I think that the alliance has made some great strides. I think there’s still a great deal of work to be done. ... What Dennis Gomes did — may he rest in peace — at Resorts, is phenomenal. For the man to take a stand like that, and probably take some flak from his colleagues? But he believed in the gay community and believed in being welcoming to the gay community. He was probably the first casino operator on Earth to fly the gay flag on his hotel. And he opened up the (Prohibition) Bar, and the diva show, and all the things that Resorts does.

But it’s not enough. It’s one or two or three nights a week. Atlantic City has so much to offer, and yet for the gay traveler, it doesn’t yet.

Q: Talk about the resurrection, if you will, of Miss’d America.

A: I worked with Miss’d America from day one, back in the Studio Six days when John Schultz and Gary Hill first came up with the idea. I worked in the stage crew with them, and it was very modest when it first opened. The first Miss’d America crown was a Burger King crown. It grew faster than anyone thought it would.

The Miss’d America Pageant became a thing that everyone had to go to — and there were more straight people in the audience than gay people. (Then) when Miss America left Atlantic City — and I’ll leave it at that — there was really no reason to continue Miss’d America.

Fast-forward to when we formed the alliance three years ago. We wanted to come up with a signature event. ... I suggested that (since) I have a great relationship with John and Gary, I worked on it forever and know it, and enough time has passed since Miss America left, the wounds have healed somewhat. I think it would be a good thing to bring it back. But we have to do it in a big way.

We can’t do it on the deck of Studio Six, because it didn’t exist anymore. You can’t do it in a hotel because it wouldn’t get community-wide support. Let’s do it at Boardwalk Hall, where Miss America’s home was.

So it was phenomenal. And last year, it was even better.

Where it’s going to go this year? I’m not sure. Because budgets are what they are, and putting on events at Boardwalk Hall has become very expensive. And without the sponsorship dollars to support it, I don’t know where it’s going to go next year.

Q: In the late ’70s, a span of a couple years saw the murder of your father (Judge Edwin Helfant, killed by convicted mobster Nicholas Virgilio in 1978) and then your being hired by Resorts while essentially visiting. Talk about that period of your life, and what it meant to get in on the ground floor of the casinos like that.

A: Going back to 1978 is a difficult thing to do because it’s the year my father was murdered. That summer, I wound up working for McDonald’s. ... One of the things I was supposed to do in my job is I would go out to Resorts, and Resorts was brand new.

I happened to be there in March of 1979, getting tickets for Steve Martin’s first appearance. (The box office manager) handed me an interoffice memo she wanted me to read that (they) had just signed (Frank) Sinatra to play in the Superstar Theater. And he was to open on my birthday, which was April 12. And she said, “Will you please come and work for me?” And I said, “Where do I sign?” It was because they had signed Sinatra.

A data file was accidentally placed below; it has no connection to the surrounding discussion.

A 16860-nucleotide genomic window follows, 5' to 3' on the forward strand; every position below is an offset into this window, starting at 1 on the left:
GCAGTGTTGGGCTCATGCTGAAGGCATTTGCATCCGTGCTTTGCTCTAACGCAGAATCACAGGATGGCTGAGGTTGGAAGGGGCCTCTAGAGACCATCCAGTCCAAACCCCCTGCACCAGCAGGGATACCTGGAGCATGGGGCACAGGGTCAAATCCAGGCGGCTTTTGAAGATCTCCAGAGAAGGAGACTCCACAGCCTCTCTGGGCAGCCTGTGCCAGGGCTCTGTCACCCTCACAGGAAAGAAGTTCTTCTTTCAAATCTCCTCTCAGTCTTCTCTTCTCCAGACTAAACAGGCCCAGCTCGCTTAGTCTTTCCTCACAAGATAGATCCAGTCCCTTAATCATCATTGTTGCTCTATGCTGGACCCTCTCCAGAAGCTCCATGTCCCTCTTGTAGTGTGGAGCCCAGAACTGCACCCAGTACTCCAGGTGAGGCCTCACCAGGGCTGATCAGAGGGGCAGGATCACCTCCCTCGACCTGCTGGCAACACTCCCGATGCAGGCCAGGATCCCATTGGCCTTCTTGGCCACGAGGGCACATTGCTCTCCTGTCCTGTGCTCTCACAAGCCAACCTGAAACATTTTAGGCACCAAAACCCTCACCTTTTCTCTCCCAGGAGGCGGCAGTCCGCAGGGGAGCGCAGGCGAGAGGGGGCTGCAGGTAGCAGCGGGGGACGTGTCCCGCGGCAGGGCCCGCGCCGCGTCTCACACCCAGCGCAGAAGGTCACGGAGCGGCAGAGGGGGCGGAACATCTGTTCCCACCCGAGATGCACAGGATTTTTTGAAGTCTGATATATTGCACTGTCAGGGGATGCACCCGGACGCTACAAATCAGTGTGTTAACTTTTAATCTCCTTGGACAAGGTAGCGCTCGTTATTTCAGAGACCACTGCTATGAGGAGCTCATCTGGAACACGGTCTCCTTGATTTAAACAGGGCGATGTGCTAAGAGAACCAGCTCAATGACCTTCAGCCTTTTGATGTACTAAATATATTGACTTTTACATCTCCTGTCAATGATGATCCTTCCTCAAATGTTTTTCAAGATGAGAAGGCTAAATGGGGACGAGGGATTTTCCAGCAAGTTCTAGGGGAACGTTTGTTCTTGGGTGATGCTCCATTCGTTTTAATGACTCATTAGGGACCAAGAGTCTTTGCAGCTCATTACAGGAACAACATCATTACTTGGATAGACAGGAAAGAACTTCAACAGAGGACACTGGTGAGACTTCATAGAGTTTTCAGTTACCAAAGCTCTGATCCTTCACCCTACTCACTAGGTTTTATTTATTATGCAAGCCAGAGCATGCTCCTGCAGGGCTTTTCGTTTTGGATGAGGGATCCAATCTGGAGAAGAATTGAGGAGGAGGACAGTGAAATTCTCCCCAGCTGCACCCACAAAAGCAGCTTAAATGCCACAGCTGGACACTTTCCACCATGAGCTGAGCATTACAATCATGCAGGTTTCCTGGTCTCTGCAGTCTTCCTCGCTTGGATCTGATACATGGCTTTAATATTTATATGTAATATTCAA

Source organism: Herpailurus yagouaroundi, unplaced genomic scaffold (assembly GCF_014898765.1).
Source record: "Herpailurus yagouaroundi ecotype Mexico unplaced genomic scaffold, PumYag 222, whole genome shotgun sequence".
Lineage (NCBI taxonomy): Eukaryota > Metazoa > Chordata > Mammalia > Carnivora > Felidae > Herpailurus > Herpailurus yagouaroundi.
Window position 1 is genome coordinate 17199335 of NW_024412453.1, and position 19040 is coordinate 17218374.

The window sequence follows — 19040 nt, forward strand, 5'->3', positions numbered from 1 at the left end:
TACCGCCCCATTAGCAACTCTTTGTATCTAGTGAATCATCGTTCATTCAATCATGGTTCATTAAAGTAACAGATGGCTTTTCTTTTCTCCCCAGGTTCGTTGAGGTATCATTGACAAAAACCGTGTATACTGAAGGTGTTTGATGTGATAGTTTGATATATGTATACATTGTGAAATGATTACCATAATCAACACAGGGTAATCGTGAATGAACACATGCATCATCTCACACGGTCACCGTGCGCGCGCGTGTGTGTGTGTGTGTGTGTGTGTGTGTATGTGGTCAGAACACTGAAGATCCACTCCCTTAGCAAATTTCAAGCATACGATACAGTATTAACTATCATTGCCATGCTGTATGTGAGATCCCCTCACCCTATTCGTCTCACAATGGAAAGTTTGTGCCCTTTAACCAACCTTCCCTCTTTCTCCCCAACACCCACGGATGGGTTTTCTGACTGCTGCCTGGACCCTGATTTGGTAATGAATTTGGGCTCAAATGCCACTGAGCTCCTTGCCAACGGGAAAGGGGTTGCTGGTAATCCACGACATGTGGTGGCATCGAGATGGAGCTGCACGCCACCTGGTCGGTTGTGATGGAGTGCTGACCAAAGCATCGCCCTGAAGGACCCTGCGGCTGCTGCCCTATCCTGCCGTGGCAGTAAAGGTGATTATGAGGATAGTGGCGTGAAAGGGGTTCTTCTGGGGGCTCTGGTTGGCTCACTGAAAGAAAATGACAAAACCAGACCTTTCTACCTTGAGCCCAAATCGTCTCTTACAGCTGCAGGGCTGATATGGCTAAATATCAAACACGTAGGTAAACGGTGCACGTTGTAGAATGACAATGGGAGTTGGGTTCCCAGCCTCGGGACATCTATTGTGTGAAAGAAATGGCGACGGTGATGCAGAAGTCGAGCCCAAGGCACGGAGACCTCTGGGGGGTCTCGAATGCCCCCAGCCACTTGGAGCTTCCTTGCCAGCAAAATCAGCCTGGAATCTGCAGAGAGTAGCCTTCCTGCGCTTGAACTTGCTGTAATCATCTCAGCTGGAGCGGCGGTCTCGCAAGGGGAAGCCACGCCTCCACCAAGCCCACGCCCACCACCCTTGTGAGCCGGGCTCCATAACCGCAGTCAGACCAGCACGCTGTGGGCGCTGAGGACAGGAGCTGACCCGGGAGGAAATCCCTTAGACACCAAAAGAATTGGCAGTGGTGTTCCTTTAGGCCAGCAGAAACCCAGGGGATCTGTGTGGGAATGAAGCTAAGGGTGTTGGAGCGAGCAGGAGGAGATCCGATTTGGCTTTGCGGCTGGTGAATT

Within nine months, I worked my way up to be assistant VP of entertainment. And for almost four years, I wined and dined and took care of American royalty. Every celebrity from Sinatra to (Luciano) Pavarotti to (Barry) Manilow to Diana Ross, Johnny Mathis, Liberace, everybody. They were in my charge.

It was the most incredible four years of my life, to be able to get close to these people that were so beyond anyone’s dream that you would ever get to work with.

It was an incredible, incredible time. Atlantic City was a different place then. The energy level, the excitement level, the passion of the people that ran the hotels. The hotels were run by real hotel people then, not accountants and money people. They were run by showmen.

Tom Cantone (of Sands, whom Helfant later worked for), another visionary. ... It’s a great time for Atlantic City now that Cantone is coming back. He’s with Mohegan Sun, and now that they’re involved with Resorts, everything goes full circle. He’s coming back, and he’ll make another impact and another imprint on Resorts and on Atlantic City. He’s that good.

Q: I’m glad you mentioned Mohegan Sun. Looking forward, where do you see Atlantic City right now, and what about going into the future?

A: I have great hopes for Atlantic City’s future. I think that the gaming experiment should be much farther along than it is. Not sure whose fault that is, if it’s Atlantic City government, if it’s Trenton, if it’s a combination of both.

The fact that Mohegan Sun is investing in Atlantic City is a great sign. The fact that Tom Cantone is coming back to Atlantic City is a tremendous thing because his talent will trickle way beyond the walls of Resorts.

I’m really hopeful that Revel will find their way and start to turn a profit. I think so much hinges on Revel’s success. And (CEO) Kevin DeSanctis has invested his life into that building, and it deserves to succeed. And people that have a stake in Atlantic City need to make sure of that.

I would love to be able to sit down with Kevin. I have some marketing ideas — I mean, look what I did with a silly little elephant.

You’ve got to remember, we’re still a tankful of gas away from a quarter of this country, yet so many people haven’t yet been here. I think that it’s time they came and checked it out. And while they’re coming to Do AC, they should come down and go nuts at Lucy.